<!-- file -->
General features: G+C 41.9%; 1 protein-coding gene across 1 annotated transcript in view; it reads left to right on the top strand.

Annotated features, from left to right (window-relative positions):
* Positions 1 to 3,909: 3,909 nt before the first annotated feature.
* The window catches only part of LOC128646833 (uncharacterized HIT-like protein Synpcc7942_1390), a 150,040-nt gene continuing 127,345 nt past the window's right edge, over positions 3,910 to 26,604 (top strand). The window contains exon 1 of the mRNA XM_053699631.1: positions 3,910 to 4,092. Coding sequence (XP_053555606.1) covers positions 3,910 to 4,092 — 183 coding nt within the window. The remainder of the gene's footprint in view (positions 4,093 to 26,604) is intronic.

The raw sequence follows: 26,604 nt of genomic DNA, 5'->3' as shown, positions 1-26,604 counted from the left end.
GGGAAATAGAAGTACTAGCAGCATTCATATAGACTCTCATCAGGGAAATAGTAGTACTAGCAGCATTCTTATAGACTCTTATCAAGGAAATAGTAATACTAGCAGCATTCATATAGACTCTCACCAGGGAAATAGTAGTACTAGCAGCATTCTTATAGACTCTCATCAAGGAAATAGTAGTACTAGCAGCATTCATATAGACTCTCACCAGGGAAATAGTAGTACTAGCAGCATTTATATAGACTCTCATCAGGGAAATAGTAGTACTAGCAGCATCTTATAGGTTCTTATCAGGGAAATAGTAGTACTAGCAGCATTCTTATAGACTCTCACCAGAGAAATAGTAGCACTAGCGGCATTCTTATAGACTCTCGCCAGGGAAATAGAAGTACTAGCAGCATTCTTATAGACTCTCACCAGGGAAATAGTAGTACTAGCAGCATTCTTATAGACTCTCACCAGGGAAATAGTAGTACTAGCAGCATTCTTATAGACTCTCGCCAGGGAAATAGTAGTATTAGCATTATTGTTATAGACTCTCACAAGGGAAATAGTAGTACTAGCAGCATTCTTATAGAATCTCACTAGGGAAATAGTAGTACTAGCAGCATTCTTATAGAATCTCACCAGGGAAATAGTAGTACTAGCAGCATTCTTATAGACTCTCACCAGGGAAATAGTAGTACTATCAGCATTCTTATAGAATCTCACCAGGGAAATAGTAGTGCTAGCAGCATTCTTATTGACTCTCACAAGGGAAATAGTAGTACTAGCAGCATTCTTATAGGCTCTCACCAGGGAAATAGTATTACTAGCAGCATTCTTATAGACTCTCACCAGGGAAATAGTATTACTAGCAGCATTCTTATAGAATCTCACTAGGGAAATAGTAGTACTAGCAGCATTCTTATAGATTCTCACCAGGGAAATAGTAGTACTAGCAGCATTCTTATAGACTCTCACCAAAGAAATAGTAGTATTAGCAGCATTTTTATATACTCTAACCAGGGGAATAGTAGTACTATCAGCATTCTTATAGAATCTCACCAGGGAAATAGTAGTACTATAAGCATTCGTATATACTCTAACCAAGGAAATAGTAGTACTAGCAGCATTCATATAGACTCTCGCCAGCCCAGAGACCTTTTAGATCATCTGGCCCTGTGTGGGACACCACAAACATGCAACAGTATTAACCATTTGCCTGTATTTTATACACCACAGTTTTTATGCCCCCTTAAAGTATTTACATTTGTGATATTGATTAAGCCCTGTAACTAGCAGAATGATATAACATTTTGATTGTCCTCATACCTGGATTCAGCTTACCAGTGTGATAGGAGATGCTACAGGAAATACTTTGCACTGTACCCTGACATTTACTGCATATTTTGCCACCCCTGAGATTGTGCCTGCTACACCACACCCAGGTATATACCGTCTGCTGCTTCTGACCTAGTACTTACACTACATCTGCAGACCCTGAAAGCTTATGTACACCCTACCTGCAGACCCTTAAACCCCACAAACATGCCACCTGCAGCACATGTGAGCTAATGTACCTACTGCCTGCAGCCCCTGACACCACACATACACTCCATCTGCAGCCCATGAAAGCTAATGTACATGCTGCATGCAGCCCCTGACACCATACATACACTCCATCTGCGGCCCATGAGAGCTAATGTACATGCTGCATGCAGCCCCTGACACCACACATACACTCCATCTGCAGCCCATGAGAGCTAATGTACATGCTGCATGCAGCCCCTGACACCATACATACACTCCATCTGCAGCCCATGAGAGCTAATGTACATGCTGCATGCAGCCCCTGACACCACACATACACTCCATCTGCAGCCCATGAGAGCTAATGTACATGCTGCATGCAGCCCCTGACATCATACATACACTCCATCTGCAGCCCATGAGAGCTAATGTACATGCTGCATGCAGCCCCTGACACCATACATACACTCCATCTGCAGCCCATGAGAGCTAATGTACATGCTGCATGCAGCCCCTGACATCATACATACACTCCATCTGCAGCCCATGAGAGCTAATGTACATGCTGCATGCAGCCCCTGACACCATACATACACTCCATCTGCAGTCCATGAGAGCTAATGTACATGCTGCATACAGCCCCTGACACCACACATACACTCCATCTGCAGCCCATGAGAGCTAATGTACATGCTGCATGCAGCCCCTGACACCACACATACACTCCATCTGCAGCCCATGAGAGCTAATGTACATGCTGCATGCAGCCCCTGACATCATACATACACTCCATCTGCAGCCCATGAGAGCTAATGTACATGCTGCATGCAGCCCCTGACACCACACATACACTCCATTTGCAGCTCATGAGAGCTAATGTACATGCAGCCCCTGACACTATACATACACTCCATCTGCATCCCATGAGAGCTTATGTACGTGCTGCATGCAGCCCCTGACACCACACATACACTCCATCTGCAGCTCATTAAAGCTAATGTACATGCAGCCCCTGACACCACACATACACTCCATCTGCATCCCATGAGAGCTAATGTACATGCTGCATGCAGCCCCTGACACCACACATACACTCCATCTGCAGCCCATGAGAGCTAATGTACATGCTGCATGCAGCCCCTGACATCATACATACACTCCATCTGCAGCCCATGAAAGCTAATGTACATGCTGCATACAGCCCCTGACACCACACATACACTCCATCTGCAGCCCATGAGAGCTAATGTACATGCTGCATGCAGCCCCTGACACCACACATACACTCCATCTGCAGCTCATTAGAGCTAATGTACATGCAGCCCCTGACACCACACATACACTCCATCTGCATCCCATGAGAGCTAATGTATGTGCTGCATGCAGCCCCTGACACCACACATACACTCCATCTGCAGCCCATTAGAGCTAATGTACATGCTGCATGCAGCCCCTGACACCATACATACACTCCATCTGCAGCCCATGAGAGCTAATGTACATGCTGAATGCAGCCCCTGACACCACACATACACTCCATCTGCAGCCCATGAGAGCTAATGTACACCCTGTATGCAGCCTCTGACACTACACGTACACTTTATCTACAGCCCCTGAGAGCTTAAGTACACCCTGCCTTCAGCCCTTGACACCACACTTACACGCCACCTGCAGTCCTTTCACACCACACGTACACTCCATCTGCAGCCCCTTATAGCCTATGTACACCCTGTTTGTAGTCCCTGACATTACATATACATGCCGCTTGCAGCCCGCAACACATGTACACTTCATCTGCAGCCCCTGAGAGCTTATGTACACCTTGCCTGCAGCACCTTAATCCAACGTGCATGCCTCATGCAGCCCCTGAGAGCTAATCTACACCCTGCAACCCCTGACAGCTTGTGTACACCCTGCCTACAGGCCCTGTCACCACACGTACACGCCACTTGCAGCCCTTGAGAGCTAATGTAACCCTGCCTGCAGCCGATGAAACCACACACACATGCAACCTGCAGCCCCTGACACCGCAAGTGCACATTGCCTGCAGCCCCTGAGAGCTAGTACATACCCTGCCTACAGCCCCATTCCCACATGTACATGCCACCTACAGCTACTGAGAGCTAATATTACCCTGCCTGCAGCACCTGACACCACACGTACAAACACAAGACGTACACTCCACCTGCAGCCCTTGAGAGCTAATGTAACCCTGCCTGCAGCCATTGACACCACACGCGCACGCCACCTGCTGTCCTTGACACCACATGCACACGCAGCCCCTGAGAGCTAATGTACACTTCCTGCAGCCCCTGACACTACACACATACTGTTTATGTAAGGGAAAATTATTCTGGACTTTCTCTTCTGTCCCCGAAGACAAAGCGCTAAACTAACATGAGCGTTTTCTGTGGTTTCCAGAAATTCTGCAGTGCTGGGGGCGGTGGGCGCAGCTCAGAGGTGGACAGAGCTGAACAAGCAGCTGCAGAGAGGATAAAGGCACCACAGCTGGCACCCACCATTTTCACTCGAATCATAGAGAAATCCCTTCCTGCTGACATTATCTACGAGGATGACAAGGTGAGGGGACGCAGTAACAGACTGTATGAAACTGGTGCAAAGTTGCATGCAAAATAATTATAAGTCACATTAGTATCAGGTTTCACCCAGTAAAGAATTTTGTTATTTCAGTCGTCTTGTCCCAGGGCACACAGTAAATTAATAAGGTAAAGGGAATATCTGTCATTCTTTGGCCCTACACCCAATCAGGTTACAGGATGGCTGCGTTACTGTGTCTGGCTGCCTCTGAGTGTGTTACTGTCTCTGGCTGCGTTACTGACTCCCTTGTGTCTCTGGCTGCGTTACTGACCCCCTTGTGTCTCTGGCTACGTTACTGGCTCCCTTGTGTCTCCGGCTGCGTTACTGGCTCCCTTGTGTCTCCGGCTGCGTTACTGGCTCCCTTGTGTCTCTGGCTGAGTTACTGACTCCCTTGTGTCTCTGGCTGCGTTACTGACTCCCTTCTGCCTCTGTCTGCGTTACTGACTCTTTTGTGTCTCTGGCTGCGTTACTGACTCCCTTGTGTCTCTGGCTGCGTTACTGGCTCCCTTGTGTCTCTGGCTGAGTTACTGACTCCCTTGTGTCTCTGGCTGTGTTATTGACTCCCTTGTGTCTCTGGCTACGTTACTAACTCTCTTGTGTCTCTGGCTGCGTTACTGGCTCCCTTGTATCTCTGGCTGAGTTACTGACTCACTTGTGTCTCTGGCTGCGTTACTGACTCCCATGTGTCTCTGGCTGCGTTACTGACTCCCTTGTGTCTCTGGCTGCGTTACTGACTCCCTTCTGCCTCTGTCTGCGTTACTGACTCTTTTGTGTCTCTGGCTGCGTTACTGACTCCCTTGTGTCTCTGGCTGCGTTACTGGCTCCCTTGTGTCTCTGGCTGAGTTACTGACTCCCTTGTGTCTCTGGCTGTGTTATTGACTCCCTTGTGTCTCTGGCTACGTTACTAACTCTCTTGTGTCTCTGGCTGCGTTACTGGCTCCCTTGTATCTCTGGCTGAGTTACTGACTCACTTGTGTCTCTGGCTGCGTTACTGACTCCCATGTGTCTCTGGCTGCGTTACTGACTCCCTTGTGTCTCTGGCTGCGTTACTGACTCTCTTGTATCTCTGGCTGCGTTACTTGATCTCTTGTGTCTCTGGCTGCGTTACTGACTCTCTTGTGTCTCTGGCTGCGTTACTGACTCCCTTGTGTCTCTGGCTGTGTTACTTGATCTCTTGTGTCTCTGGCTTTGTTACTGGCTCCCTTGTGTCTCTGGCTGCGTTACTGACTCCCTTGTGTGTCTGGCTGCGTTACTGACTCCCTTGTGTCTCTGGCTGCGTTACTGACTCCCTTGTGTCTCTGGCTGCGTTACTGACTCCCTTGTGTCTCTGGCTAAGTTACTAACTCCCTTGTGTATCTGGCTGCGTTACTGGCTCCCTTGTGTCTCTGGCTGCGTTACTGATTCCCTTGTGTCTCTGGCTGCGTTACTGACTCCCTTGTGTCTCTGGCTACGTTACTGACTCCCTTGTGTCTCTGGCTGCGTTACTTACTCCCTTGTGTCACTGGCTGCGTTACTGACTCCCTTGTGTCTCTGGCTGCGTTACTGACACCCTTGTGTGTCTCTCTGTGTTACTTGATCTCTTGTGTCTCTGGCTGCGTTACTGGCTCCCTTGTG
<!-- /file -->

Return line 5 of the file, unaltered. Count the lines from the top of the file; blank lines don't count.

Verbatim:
The raw sequence follows: 26,604 nt of genomic DNA, 5'->3' as shown, positions 1-26,604 counted from the left end.